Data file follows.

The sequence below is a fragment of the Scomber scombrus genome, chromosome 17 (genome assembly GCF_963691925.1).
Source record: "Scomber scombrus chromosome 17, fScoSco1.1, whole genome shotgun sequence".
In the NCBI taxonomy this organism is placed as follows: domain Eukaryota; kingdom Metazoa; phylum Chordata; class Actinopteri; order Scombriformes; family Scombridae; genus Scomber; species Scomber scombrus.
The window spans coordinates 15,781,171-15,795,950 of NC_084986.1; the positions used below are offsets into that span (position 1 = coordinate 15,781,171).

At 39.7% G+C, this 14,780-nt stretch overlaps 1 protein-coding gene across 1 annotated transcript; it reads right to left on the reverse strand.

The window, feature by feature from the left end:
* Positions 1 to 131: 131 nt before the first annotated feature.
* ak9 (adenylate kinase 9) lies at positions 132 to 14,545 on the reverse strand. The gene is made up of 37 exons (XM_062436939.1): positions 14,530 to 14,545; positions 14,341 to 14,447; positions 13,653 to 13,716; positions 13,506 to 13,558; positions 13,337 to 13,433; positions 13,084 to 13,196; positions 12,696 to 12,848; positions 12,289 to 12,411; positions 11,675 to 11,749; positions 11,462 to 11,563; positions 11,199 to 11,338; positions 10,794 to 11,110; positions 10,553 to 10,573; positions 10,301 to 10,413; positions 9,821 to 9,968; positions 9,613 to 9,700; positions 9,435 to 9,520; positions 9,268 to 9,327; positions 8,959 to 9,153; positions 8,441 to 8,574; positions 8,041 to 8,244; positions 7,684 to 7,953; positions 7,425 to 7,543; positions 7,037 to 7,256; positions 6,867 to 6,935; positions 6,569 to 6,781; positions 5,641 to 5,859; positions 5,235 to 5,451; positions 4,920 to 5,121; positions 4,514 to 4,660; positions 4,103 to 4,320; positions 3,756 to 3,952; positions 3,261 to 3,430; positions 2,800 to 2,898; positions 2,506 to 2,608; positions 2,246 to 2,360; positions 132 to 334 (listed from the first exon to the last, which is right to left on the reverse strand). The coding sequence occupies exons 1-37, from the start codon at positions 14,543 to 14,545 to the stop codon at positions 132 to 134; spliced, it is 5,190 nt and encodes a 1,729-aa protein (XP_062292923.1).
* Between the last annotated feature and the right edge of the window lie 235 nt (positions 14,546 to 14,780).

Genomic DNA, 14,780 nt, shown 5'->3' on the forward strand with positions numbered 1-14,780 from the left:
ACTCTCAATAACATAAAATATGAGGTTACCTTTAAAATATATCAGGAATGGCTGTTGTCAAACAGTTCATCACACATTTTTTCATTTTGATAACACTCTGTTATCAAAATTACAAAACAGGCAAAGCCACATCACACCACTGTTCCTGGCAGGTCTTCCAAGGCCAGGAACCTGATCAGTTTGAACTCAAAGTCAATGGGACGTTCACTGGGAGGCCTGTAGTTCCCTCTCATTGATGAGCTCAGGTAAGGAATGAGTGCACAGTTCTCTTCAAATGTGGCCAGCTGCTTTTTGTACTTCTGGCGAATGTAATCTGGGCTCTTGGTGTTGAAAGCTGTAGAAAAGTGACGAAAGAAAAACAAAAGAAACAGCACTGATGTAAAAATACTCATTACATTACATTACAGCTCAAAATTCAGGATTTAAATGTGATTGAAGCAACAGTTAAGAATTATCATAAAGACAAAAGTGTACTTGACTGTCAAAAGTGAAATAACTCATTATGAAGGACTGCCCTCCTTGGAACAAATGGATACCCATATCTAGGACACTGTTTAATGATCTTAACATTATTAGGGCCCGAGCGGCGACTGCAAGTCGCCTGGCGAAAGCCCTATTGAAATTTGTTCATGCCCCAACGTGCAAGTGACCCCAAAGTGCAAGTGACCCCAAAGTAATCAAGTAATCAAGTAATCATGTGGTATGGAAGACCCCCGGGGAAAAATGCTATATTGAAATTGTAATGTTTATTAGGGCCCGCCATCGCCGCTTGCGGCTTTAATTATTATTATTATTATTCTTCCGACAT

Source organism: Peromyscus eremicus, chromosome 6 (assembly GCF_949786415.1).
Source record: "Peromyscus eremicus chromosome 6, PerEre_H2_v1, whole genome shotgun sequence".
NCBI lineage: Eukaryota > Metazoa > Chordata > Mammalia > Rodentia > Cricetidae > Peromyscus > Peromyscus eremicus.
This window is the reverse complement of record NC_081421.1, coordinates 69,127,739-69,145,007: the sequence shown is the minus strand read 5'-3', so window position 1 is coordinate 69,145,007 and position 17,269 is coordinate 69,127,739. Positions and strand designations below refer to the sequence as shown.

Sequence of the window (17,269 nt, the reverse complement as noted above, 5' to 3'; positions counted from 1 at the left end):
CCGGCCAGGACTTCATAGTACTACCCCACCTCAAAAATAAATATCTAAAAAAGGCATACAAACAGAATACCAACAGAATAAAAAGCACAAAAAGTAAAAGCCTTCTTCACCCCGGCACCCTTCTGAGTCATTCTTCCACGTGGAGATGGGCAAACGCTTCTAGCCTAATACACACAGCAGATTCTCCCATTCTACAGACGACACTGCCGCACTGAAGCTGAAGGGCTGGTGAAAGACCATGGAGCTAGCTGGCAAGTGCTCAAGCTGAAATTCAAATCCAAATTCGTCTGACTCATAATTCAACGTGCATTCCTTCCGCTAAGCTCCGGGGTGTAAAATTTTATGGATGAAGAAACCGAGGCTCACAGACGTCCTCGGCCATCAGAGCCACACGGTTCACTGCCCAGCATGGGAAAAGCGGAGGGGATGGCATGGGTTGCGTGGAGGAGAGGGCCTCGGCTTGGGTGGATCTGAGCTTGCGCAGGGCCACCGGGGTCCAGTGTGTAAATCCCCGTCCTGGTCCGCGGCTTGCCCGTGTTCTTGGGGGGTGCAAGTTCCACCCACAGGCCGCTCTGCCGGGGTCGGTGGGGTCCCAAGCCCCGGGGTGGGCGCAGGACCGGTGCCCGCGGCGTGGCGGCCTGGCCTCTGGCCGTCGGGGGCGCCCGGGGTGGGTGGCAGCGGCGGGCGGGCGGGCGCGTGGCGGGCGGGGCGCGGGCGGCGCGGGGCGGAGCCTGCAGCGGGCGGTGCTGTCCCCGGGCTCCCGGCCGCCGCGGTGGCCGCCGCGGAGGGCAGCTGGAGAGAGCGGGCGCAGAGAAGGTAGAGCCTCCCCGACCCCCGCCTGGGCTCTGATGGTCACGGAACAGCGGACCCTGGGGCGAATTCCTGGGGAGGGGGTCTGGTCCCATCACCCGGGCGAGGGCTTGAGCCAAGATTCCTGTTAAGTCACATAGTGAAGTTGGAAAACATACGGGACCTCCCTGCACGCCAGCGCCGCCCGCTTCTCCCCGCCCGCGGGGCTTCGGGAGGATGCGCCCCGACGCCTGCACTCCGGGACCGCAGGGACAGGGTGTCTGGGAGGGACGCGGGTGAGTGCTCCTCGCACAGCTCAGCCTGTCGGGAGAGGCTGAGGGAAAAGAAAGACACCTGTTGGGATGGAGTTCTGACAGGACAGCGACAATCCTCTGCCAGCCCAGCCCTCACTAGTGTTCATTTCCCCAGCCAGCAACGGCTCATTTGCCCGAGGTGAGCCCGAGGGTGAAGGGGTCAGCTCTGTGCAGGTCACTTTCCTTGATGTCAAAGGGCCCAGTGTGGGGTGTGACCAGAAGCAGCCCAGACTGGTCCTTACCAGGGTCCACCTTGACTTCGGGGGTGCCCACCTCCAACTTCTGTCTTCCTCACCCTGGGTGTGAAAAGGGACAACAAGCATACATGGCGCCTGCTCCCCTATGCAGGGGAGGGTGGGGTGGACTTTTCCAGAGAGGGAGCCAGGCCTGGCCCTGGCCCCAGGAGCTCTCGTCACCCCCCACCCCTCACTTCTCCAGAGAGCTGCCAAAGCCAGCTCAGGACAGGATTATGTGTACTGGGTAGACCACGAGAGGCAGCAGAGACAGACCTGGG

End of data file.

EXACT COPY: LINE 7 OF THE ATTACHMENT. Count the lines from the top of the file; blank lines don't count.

* Positions 1 to 131: 131 nt before the first annotated feature.